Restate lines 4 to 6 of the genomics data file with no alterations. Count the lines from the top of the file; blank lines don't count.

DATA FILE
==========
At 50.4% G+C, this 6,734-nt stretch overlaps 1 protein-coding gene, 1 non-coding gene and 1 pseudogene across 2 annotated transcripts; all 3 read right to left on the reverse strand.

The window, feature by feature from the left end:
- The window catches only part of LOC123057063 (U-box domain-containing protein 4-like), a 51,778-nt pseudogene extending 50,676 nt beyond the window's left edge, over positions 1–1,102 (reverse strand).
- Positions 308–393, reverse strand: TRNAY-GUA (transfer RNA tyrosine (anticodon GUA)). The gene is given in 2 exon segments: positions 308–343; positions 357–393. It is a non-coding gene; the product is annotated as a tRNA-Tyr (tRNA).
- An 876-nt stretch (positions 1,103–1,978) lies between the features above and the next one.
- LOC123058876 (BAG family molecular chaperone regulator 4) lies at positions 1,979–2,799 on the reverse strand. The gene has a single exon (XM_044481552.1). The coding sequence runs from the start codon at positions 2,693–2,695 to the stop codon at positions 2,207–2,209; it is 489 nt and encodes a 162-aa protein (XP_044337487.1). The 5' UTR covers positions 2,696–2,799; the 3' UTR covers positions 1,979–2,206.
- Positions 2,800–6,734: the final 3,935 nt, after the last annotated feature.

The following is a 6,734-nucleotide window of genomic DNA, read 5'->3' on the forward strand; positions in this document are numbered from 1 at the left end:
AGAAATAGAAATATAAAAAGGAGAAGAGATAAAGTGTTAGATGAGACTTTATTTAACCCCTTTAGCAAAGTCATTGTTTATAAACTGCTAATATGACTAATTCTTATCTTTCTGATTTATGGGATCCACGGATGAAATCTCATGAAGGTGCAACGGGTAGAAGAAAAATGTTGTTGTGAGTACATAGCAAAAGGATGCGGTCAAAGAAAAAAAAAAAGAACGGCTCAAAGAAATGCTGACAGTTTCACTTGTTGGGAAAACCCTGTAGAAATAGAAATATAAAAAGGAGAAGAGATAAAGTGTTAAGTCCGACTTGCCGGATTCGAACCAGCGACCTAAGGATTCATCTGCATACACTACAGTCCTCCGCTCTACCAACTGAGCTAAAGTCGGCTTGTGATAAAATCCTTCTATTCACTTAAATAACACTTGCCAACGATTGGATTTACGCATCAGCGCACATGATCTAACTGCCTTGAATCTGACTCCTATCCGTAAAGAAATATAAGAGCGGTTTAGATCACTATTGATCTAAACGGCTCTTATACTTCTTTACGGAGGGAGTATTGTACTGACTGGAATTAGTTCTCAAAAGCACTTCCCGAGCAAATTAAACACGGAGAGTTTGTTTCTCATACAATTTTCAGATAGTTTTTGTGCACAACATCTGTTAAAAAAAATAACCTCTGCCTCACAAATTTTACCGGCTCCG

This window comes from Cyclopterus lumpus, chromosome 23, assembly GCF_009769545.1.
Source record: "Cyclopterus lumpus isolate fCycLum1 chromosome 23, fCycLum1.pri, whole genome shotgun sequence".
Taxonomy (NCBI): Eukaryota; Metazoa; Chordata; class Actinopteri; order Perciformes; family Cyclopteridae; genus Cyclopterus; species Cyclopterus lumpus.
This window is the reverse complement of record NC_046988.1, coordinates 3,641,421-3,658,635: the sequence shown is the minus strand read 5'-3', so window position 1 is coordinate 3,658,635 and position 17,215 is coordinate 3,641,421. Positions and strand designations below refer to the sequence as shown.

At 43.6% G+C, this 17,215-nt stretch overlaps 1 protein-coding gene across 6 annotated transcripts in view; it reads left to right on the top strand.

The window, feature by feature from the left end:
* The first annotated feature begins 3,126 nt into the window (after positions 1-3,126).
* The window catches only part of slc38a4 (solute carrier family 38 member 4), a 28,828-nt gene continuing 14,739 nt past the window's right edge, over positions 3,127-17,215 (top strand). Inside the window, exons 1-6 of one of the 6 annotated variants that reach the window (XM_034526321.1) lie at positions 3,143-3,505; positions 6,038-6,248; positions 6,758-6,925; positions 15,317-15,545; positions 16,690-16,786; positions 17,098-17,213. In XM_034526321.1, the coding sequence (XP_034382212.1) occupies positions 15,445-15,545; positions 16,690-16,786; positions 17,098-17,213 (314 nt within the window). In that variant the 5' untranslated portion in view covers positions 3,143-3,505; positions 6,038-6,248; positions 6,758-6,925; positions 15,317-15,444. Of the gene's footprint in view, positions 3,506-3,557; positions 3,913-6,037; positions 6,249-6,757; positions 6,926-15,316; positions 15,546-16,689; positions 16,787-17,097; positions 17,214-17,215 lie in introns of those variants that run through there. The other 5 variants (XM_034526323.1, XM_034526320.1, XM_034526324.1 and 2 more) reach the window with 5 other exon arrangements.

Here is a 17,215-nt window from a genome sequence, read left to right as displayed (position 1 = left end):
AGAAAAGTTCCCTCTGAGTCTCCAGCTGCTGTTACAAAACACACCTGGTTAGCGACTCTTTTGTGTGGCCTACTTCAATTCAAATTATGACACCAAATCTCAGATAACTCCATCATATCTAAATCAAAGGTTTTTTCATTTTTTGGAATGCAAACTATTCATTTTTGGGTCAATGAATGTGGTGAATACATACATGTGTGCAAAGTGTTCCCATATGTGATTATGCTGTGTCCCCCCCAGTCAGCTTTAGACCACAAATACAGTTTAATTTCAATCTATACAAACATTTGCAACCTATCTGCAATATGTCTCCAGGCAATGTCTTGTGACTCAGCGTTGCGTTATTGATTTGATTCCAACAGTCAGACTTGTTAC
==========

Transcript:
- Positions 308–393, reverse strand: TRNAY-GUA (transfer RNA tyrosine (anticodon GUA)). The gene is given in 2 exon segments: positions 308–343; positions 357–393. It is a non-coding gene; the product is annotated as a tRNA-Tyr (tRNA).
- An 876-nt stretch (positions 1,103–1,978) lies between the features above and the next one.
- LOC123058876 (BAG family molecular chaperone regulator 4) lies at positions 1,979–2,799 on the reverse strand. The gene has a single exon (XM_044481552.1). The coding sequence runs from the start codon at positions 2,693–2,695 to the stop codon at positions 2,207–2,209; it is 489 nt and encodes a 162-aa protein (XP_044337487.1). The 5' UTR covers positions 2,696–2,799; the 3' UTR covers positions 1,979–2,206.